Recent news has explained how people can now use their smartphones to open up their hotel room doors. That’s a form of Bluetooth authentication. Think about it. "I have my phone. it’s always mine. I have a password for the phone and I have a password that the hotel gave me. Why do I need a key? Everything’s there in my Bluetooth signal."
Wouldn’t it be nice to walk into a conference room at a typical company and have it know you’re there because it read your smartphone and it knows it’s yours? You enter your password and all of a sudden your meeting launches, your content is brought up and ready and it tells you who’s on-line and who's still missing?
We’re going to see a lot more technology like that, where the Internet of everything is going to make systems talk to each other in a way never imagined. Obviously it has to be engineered in a way so that it doesn’t launch unless we want it to. But, once we're ready, everything will just come together automatically.
It’s no longer just going to be the lip-service of the big players that claim they want interoperability, but do nothing to make it happen. There are now third-party companies that are coming out with the capability linking the systems of major manufacturers, which is going to force some of these large companies to change the way they’re doing things.
No matter if it's called unified communication, unified collaboration, visual collaboration or just multimedia – it is now a specialized combined practice that requires an expert managing it. It can no longer function in the separate silos of the telephony person, the IT person, the video person, the conference room person and the AV person. We are starting to see more organizations pull somebody out of those niches or silos and appoint that person to break them down. It's traditionally been a political maelstrom to navigate, but it's finally starting to happen. Three years ago, this wasn't the case.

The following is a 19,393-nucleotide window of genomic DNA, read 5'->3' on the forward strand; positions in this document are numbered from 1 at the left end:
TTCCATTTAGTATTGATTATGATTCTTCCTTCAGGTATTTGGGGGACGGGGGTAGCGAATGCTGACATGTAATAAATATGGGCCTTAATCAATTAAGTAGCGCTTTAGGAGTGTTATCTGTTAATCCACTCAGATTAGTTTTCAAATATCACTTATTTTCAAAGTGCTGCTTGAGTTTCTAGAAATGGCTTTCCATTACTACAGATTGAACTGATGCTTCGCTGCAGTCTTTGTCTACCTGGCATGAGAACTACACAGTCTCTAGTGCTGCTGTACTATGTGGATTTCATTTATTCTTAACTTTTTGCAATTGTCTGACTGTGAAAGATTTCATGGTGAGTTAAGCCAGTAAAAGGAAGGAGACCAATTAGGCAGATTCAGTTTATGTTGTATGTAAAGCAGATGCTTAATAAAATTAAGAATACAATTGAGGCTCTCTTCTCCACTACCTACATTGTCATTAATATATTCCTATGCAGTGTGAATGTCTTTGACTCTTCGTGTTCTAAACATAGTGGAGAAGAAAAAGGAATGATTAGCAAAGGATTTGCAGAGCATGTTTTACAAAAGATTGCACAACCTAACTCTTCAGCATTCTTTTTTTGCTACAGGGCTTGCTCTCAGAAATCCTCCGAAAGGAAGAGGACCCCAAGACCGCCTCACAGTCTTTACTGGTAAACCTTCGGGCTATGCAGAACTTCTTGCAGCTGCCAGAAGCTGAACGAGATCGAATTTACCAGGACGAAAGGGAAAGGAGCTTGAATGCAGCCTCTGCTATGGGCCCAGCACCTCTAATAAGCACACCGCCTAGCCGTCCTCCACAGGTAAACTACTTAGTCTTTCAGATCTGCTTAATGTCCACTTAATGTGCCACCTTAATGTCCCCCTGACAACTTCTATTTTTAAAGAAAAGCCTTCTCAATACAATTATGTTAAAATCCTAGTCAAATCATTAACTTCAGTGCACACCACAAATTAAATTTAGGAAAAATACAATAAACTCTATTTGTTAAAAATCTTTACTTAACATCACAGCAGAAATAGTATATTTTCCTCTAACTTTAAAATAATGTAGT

Technology used to be something that was driven by whatever IBM sold to AT&T and made a lot of. That’s why we got the PCAT and all the other consumer business tools. Now, in order to create a great product for the enterprise, many companies are making it great for the consumer and expect them to drive into the enterprise.
That’s why a lot of us are using iPhones and not BlackBerries. Steve Jobs and Apple created a product that every consumer wanted. Then, once it was in widespread use, the demand for it in the enterprise became so great that some management strategy had to be adopted around it.
This trend is going to continue. Consumerization will drive enterprise strategy going forward.
Products like Skype, FaceTime and ooVoo have become very popular video conferencing tools for consumers. They've taken the next generation – the millenials and even younger – and convinced them that visual communication is easy.
These people enter the workforce and say, “What do you mean I need a Telepresence room to do a conference? I don't need to book a room or spend $100,000. That’s crazy. I have it on my phone. Here, let me show you.”
People are now used to using the technology tools as part of their lives. They know it's easier and cheaper than the tools businesses have used to date.
This next generation of workers not only demand collaboration, but expect to watch whatever TV or media content they want wherever they are on whatever screen they have with them. That generation is moving into the workforce now and bring with them the expectation that all these tools can work together.